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Opinions Mixed on Wake County Land Transfer Tax

Posted September 26, 2007

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— Wake County is growing fast, adding an estimated 98 people a day. Some people are organizing an effort to have residents cover some of the cost of that growth when they sell real estate. It is called a land transfer tax, and some want it on the 2008 ballot in Wake County.

John Olds has worried since May about the possibility of a land transfer tax. He has already felt the pinch of a tightening real estate market while trying to sell his home.

"I think it has been more difficult, but we have had a steady flow of [house] showings,” said Olds.

If tax proponents succeed, homeowners like Olds would pay 0.4 percent of the price to Wake County when they sell a piece of real estate.

"It's just another factor that decreases that amount of equity that you are going to be able to get on the house,” Olds said .

The group, Wake Up Wake County, is in favor of the transfer tax if the money goes toward education. The 2007 General Assembly gave counties permission to seek voter approval for the 0.4 percent land transfer tax.

"We have to get the county commissioners to put it on the ballot," said Karen Rindge, of Wake Up Wake County.

Wake Up Wake County is already lobbying hard.  They have met with several Wake County commissioners, including Chairman Tony Gurley. Gurley wants to put both the land transfer tax and a quarter-cent sales tax increase on the ballot. By law, though, the county could impose only one.

Members of Wake Up Wake County want only the land transfer tax passed.

"A transfer tax can raise twice as much money than a sales tax in Wake County,” said Rindge.

Rindge's group estimates the land transfer tax would yield about $50 million a year that would stay in Wake County and could go to new schools.

"We think it's a fair way to go,” said Rindge.

The North Carolina Homebuilders Association has already come out against the idea.

"Schools are something that benefit everybody and everybody should pay for them, not just the people that are selling their home,” said Lisa Martin, regulatory affairs director of the N.C. Homebuilders Association.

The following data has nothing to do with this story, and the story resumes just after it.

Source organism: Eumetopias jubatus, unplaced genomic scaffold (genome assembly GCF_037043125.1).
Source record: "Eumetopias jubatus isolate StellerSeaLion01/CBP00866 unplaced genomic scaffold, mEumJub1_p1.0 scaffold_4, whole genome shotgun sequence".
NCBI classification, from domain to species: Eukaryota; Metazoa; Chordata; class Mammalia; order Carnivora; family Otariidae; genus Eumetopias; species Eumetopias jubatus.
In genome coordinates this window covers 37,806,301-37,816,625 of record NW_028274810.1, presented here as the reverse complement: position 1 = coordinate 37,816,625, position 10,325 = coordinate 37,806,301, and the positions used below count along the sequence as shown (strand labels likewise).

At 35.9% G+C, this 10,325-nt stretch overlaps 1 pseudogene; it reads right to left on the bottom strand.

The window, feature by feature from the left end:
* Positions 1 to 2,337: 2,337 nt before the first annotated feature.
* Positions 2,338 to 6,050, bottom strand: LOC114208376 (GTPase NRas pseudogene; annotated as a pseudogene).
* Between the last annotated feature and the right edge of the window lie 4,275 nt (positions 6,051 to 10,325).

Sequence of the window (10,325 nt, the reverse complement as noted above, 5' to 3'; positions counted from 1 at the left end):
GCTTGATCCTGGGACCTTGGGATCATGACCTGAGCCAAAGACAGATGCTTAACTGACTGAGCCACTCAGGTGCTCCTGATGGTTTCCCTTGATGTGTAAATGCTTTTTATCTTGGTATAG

Some real estate agenta argue that the land transfer tax could tighten the housing market even more.

County commissioners said they likely won't even talk about putting the tax on the 2008 ballot until November.

Gurley said he would like to see how the tax does in other counties. Brunswick, Chatham, Gates, Henderson, Hoke, Macon, Moore, Pender, Polk, Swain and Union counties have put the land transfer tax option on their 2007 ballots, according to the North Carolina Association of County Commissioners.

Davie, Graham, Harnett, Johnston and Rutherford counties are asking voters to approve both the land transfer tax and the quarter-cent sales tax.


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  • pleshy Sep 27, 2007

    It's ok Carlostheass (appropriate moniker), you looked at the numbers I posted from the Wake website, and they don't coincide with you argument, but support mine. So you decide to quit arguing and toss insults. Excellent choice. It's ok, I won't hold it against you.

    By the way, teachers who went to school to teach are doing. Lawyers who went to school to practice law, counldn't hack it, quit and now teach, can't do it. That is the underlying argument. Not all teachers are are failed professionals, but some failed professionals are now teachers. You do understand this, right? I mean it isn't taxes or rocket science.

  • whatusay Sep 27, 2007

    djofraleigh...I thought that was why we pay property taxes every year...every year...every year...

  • whatusay Sep 27, 2007